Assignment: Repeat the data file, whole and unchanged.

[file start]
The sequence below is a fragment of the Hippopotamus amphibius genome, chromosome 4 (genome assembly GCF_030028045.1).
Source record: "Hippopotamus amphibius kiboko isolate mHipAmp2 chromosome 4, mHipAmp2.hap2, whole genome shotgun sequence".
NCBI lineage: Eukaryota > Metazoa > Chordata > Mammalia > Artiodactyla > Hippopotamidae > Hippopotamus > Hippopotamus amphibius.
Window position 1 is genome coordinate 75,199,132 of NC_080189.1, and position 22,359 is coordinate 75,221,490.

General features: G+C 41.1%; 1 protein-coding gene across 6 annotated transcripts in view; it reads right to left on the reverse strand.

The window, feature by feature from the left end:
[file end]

The sequence below is a fragment of the Hippopotamus amphibius genome, chromosome 4 (genome assembly GCF_030028045.1).
Source record: "Hippopotamus amphibius kiboko isolate mHipAmp2 chromosome 4, mHipAmp2.hap2, whole genome shotgun sequence".
NCBI lineage: Eukaryota > Metazoa > Chordata > Mammalia > Artiodactyla > Hippopotamidae > Hippopotamus > Hippopotamus amphibius.
Window position 1 is genome coordinate 75,199,132 of NC_080189.1, and position 22,359 is coordinate 75,221,490.

General features: G+C 41.1%; 1 protein-coding gene across 6 annotated transcripts in view; it reads right to left on the reverse strand.

The window, feature by feature from the left end: